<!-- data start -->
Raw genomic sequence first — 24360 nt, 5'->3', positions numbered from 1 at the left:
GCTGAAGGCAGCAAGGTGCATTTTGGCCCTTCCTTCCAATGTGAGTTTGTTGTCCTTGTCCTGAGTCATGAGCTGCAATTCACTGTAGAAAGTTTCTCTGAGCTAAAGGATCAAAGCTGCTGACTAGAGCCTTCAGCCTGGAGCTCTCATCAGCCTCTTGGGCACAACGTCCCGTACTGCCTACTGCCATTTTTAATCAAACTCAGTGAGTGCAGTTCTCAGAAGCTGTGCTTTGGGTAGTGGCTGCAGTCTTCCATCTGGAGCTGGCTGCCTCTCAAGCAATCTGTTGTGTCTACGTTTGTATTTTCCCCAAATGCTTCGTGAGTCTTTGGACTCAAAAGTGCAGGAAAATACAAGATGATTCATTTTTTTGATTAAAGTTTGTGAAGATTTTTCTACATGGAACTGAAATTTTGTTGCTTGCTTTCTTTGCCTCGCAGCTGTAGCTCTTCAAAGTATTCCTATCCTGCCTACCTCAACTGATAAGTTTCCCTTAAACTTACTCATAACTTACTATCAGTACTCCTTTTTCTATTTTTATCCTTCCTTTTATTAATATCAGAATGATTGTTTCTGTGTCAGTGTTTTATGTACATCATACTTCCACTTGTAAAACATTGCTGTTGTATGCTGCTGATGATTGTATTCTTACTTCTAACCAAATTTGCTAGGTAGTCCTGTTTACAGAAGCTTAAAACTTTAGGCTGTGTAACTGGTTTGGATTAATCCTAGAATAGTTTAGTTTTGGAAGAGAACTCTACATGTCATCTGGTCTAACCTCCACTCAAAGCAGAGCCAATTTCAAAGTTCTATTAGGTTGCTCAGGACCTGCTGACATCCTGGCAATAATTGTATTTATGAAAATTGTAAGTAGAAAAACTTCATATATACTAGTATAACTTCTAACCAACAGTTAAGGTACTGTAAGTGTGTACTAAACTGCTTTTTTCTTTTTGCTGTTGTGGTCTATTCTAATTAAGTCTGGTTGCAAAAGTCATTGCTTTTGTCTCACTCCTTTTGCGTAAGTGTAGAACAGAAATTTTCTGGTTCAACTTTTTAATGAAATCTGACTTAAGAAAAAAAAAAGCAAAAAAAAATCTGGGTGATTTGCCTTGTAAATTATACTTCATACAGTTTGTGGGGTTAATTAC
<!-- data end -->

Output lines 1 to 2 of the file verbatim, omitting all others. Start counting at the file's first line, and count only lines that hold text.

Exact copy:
Raw genomic sequence first — 24360 nt, 5'->3', positions numbered from 1 at the left:
GCTGAAGGCAGCAAGGTGCATTTTGGCCCTTCCTTCCAATGTGAGTTTGTTGTCCTTGTCCTGAGTCATGAGCTGCAATTCACTGTAGAAAGTTTCTCTGAGCTAAAGGATCAAAGCTGCTGACTAGAGCCTTCAGCCTGGAGCTCTCATCAGCCTCTTGGGCACAACGTCCCGTACTGCCTACTGCCATTTTTAATCAAACTCAGTGAGTGCAGTTCTCAGAAGCTGTGCTTTGGGTAGTGGCTGCAGTCTTCCATCTGGAGCTGGCTGCCTCTCAAGCAATCTGTTGTGTCTACGTTTGTATTTTCCCCAAATGCTTCGTGAGTCTTTGGACTCAAAAGTGCAGGAAAATACAAGATGATTCATTTTTTTGATTAAAGTTTGTGAAGATTTTTCTACATGGAACTGAAATTTTGTTGCTTGCTTTCTTTGCCTCGCAGCTGTAGCTCTTCAAAGTATTCCTATCCTGCCTACCTCAACTGATAAGTTTCCCTTAAACTTACTCATAACTTACTATCAGTACTCCTTTTTCTATTTTTATCCTTCCTTTTATTAATATCAGAATGATTGTTTCTGTGTCAGTGTTTTATGTACATCATACTTCCACTTGTAAAACATTGCTGTTGTATGCTGCTGATGATTGTATTCTTACTTCTAACCAAATTTGCTAGGTAGTCCTGTTTACAGAAGCTTAAAACTTTAGGCTGTGTAACTGGTTTGGATTAATCCTAGAATAGTTTAGTTTTGGAAGAGAACTCTACATGTCATCTGGTCTAACCTCCACTCAAAGCAGAGCCAATTTCAAAGTTCTATTAGGTTGCTCAGGACCTGCTGACATCCTGGCAATAATTGTATTTATGAAAATTGTAAGTAGAAAAACTTCATATATACTAGTATAACTTCTAACCAACAGTTAAGGTACTGTAAGTGTGTACTAAACTGCTTTTTTCTTTTTGCTGTTGTGGTCTATTCTAATTAAGTCTGGTTGCAAAAGTCATTGCTTTTGTCTCACTCCTTTTGCGTAAGTGTAGAACAGAAATTTTCTGGTTCAACTTTTTAATGAAATCTGACTTAAGAAAAAAAAAAGCAAAAAAAAATCTGGGTGATTTGCCTTGTAAATTATACTTCATACAGTTTGTGGGGTTAATTAC